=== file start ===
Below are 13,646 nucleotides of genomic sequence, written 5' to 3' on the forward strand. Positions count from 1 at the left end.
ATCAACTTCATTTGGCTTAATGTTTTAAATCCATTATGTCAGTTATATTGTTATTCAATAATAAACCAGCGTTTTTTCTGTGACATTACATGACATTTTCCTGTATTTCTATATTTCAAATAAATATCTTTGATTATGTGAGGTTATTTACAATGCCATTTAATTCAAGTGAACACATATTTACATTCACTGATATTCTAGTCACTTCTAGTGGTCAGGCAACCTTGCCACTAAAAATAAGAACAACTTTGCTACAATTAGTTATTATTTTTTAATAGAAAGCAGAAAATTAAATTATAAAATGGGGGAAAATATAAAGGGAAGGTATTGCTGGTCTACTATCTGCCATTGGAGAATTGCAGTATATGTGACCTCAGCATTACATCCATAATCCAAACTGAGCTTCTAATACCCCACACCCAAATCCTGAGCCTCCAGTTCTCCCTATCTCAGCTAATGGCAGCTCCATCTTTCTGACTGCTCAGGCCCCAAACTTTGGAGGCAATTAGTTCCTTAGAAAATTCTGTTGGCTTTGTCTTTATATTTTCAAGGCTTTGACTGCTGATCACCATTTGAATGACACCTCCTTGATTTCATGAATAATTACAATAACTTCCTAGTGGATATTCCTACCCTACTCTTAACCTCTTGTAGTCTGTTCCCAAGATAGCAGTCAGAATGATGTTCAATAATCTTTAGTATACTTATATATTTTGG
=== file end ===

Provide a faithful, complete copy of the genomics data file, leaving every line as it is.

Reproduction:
Below are 13,646 nucleotides of genomic sequence, written 5' to 3' on the forward strand. Positions count from 1 at the left end.
ATCAACTTCATTTGGCTTAATGTTTTAAATCCATTATGTCAGTTATATTGTTATTCAATAATAAACCAGCGTTTTTTCTGTGACATTACATGACATTTTCCTGTATTTCTATATTTCAAATAAATATCTTTGATTATGTGAGGTTATTTACAATGCCATTTAATTCAAGTGAACACATATTTACATTCACTGATATTCTAGTCACTTCTAGTGGTCAGGCAACCTTGCCACTAAAAATAAGAACAACTTTGCTACAATTAGTTATTATTTTTTAATAGAAAGCAGAAAATTAAATTATAAAATGGGGGAAAATATAAAGGGAAGGTATTGCTGGTCTACTATCTGCCATTGGAGAATTGCAGTATATGTGACCTCAGCATTACATCCATAATCCAAACTGAGCTTCTAATACCCCACACCCAAATCCTGAGCCTCCAGTTCTCCCTATCTCAGCTAATGGCAGCTCCATCTTTCTGACTGCTCAGGCCCCAAACTTTGGAGGCAATTAGTTCCTTAGAAAATTCTGTTGGCTTTGTCTTTATATTTTCAAGGCTTTGACTGCTGATCACCATTTGAATGACACCTCCTTGATTTCATGAATAATTACAATAACTTCCTAGTGGATATTCCTACCCTACTCTTAACCTCTTGTAGTCTGTTCCCAAGATAGCAGTCAGAATGATGTTCAATAATCTTTAGTATACTTATATATTTTGG